Nov. 20, 2018 — In a final result where the candidates were divided by less than two votes per precinct statewide, Gov. Rick Scott (R) defeated Sen. Bill Nelson (D) in the hotly contested Florida Senate race that proved a Herculean battle both before and after the election.

With the original vote falling within a half-percent margin, a mandatory machine recount commenced. Since it produced a separation of less than one-quarter percent between the two candidates, a mandatory hand recount began of the “under and “over votes”, i.e., those ballots where a voter either didn’t make their selection clear or appears to have marked more than one contender in the same contest.

Yesterday, when the afternoon hand count deadline produced a 10,033 vote margin for Gov. Scott, Sen. Nelson conceded the race and ended the seven lawsuits that had been filed by various parties contesting pools of votes and the post-election counting process.

The senator now completes a political career in which he served in elective office for 42 of the past 46 years as a state representative, US congressman, state insurance commissioner, and US senator. Counting his combined time in the House and Senate, Nelson will have served 30 years as a federal lawmaker when he leaves office in January.

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Rep. Marcia Fudge Emerges

Rep. Marcia Fudge (D-OH)

By Jim Ellis

Nov. 16, 2018 — While Republicans chose their leadership team yesterday with little in the way of surprise as California Rep. Kevin McCarthy was easily elected to lead the new GOP minority, the bigger news surrounds former Speaker Nancy Pelosi’s (D-CA) internal campaign to return to the House’s top post.

Also, yesterday the Huffington Post news website released the list of 17 Democrats, including five freshmen (one still in an uncalled race), who say they will not support Pelosi for Speaker.

The number is significant. If the House final party division margin breaks 233-202, the group, if they all follow through and don’t vote for Pelosi on the first roll call, would be enough to keep her from gaining majority support. Pelosi is still favored to become Speaker, but her road to the office is appearing a bit rockier than perceived immediately after the Democrats officially clinched the new House majority.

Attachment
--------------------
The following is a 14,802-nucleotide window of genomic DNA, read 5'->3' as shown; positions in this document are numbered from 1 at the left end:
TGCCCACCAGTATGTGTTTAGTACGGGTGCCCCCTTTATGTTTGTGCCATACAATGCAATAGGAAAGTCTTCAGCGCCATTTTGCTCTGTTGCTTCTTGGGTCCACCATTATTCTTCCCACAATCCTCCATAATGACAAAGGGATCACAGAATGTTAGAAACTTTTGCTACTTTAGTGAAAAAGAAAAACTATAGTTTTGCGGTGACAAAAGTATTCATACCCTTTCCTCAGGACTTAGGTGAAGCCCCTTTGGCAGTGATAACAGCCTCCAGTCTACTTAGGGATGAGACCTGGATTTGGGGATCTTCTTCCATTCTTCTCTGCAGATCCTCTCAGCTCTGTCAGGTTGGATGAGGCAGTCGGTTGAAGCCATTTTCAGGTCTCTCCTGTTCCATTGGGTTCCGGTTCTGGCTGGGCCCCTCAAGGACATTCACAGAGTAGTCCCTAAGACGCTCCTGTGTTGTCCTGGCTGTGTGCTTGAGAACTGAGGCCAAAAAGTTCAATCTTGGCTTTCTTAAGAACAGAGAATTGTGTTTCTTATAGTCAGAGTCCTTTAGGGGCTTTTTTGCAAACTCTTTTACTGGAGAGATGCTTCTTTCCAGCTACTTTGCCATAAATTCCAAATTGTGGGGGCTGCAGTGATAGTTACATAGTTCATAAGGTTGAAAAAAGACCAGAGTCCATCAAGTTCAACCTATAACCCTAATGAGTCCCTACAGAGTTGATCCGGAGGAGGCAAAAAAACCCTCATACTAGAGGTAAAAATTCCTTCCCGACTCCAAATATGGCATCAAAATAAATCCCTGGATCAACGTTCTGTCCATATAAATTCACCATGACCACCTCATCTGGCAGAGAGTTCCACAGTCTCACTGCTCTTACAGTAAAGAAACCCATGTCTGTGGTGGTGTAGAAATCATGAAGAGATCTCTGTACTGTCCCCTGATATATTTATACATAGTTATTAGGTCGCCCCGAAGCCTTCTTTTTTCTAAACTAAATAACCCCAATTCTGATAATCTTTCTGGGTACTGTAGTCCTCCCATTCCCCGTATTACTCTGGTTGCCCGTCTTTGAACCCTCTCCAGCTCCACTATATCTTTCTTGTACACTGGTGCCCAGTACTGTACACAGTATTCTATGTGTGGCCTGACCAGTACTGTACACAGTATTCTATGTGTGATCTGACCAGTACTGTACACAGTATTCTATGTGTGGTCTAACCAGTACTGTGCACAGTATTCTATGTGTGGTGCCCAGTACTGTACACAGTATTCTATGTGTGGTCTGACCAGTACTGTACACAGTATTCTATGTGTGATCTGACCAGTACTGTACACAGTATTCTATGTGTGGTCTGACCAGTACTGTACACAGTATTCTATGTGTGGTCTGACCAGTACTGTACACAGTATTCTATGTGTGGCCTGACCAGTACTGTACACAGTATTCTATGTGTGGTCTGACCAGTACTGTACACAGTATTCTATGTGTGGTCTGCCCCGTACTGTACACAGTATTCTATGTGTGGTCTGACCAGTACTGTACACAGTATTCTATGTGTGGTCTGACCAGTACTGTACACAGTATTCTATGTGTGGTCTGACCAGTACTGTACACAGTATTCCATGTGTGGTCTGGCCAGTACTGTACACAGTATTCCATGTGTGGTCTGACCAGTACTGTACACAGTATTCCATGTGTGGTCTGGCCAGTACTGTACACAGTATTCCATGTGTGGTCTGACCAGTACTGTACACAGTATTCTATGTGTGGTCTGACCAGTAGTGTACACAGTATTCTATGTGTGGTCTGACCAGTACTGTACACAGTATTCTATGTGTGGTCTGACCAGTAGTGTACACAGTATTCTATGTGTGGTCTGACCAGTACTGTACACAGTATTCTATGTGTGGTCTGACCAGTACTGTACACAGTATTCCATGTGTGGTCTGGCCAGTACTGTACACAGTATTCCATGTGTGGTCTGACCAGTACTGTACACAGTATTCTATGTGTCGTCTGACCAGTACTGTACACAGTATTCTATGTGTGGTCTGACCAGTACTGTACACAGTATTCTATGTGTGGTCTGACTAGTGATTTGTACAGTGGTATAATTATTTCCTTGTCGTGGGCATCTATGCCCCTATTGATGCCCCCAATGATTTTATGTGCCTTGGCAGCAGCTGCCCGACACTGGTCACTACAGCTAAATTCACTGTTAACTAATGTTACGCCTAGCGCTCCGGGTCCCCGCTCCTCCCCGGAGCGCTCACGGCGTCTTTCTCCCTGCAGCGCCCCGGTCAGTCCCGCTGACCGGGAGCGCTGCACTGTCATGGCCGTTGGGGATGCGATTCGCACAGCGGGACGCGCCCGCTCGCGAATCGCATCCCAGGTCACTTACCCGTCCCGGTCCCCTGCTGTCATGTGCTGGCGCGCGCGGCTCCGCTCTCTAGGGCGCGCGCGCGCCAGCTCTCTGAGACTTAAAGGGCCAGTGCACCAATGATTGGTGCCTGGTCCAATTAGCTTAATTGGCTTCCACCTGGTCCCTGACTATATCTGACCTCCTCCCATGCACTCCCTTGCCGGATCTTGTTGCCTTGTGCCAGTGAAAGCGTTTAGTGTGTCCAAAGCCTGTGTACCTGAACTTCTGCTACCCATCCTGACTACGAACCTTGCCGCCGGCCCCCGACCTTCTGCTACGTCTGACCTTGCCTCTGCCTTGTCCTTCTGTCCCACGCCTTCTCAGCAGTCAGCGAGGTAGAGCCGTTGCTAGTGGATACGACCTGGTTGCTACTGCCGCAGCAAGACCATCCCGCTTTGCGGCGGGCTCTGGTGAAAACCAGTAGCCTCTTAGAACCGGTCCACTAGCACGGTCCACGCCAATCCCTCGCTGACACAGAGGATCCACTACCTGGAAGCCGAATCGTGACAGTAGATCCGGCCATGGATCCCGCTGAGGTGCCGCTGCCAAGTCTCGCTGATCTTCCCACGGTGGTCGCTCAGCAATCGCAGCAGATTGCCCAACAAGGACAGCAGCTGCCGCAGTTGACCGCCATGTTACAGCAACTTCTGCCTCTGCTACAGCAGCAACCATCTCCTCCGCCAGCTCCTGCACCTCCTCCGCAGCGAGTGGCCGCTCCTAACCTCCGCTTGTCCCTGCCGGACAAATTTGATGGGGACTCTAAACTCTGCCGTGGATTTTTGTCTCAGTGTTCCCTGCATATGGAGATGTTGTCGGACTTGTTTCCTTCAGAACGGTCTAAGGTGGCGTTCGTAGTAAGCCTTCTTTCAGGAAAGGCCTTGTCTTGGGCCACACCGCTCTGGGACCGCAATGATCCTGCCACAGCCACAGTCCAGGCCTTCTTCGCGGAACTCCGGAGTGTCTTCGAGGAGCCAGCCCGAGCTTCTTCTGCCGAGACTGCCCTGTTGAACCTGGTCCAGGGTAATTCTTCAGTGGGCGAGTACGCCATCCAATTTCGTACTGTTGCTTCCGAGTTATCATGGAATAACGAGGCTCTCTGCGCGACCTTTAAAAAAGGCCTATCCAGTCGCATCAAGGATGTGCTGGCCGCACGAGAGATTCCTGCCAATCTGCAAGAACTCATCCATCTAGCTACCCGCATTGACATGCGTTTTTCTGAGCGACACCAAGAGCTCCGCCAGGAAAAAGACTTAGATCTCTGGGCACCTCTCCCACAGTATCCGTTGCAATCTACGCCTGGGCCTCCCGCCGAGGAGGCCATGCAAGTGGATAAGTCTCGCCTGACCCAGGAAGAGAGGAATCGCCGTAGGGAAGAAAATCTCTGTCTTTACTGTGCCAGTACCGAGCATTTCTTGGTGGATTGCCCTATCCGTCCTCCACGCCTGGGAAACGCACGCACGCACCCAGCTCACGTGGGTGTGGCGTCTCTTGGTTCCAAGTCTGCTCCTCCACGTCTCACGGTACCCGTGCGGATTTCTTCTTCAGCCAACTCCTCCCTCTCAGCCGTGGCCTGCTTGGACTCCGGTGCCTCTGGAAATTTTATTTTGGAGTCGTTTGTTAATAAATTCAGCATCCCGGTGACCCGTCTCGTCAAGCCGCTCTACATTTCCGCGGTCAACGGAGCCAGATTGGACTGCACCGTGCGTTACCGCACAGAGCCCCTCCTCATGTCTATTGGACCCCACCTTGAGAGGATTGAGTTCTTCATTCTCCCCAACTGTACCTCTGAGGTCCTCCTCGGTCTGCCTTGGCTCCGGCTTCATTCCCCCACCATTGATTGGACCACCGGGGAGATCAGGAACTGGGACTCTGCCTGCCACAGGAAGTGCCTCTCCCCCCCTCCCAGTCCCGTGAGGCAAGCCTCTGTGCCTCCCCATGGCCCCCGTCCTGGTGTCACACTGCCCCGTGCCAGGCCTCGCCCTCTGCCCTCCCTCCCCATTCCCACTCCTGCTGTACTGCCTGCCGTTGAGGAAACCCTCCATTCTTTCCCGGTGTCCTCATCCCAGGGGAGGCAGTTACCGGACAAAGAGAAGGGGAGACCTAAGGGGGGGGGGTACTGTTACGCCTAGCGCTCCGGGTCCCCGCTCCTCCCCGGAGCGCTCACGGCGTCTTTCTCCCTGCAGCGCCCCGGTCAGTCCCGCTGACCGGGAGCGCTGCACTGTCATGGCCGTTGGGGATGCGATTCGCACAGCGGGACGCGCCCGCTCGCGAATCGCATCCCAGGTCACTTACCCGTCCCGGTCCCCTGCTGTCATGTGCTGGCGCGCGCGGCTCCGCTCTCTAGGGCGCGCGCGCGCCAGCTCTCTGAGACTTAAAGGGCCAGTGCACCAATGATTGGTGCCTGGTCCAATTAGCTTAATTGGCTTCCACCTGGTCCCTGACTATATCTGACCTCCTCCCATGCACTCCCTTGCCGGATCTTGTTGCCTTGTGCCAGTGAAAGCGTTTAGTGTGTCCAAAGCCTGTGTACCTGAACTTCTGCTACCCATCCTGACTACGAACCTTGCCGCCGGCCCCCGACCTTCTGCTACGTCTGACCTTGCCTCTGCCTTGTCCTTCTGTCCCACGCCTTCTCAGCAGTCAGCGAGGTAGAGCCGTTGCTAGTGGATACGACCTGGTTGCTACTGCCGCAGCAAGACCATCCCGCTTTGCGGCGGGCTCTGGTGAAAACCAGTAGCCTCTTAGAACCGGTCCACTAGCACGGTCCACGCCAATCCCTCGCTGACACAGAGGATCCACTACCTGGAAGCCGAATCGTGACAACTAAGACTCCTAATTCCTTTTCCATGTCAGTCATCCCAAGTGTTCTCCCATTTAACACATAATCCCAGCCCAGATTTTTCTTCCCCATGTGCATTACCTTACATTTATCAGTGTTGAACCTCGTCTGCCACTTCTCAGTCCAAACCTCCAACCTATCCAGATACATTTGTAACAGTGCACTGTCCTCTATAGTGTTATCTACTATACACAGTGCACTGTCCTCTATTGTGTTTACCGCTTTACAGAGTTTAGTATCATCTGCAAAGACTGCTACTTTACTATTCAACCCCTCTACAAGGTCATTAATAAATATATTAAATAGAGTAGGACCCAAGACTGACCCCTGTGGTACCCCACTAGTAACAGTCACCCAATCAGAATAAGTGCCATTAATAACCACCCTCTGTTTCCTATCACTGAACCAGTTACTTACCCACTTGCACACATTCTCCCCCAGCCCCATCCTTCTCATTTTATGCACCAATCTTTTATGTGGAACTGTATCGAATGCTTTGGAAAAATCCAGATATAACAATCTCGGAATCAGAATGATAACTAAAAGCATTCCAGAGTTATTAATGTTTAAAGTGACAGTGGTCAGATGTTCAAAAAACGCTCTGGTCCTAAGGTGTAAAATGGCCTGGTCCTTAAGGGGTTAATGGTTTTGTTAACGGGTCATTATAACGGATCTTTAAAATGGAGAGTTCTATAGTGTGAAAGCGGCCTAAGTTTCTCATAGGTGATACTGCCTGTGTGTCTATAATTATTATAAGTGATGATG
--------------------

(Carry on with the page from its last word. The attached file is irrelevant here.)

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House Campaigns Turning Around

By Jim Ellis

daily-kosOct. 16, 2018 — According to the liberal Daily Kos Elections website, six congressional races that appeared to be headed in one direction look to be reversing themselves.

Four campaigns that Democrats earlier projected as red to blue conversions are now either tilting toward the Republican candidate or coming back into play. An additional campaign that we believed was always miscategorized is now performing as we predicted, while a further Republican incumbent, already projected to be in a close race, has actually dropped behind for the first time in a published poll. Descriptions for each of these contests follow.

Two GOP incumbents who were trailing in several polls — the Siena College/New York Times polls had one lagging 15 points behind and the other by 10, for example — have come back to take the lead or are hovering in virtual tie range.


IOWA

Iowa Rep. Rod Blum (R-Dubuque) has represented the most Democratic seat in Iowa for two terms. He fell significantly behind state Rep. Abby Finkenauer (D-Dubuque) to the point where the Democratic Congressional Campaign Committee (DCCC) even canceled a flight of media advertising because they presumably believed the race was sealed.